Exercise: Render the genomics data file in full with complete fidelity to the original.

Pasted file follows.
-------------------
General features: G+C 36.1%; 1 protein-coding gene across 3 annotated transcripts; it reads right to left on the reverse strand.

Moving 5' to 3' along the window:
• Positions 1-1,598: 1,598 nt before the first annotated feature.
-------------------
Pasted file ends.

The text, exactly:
General features: G+C 36.1%; 1 protein-coding gene across 3 annotated transcripts; it reads right to left on the reverse strand.

Moving 5' to 3' along the window:
• Positions 1-1,598: 1,598 nt before the first annotated feature.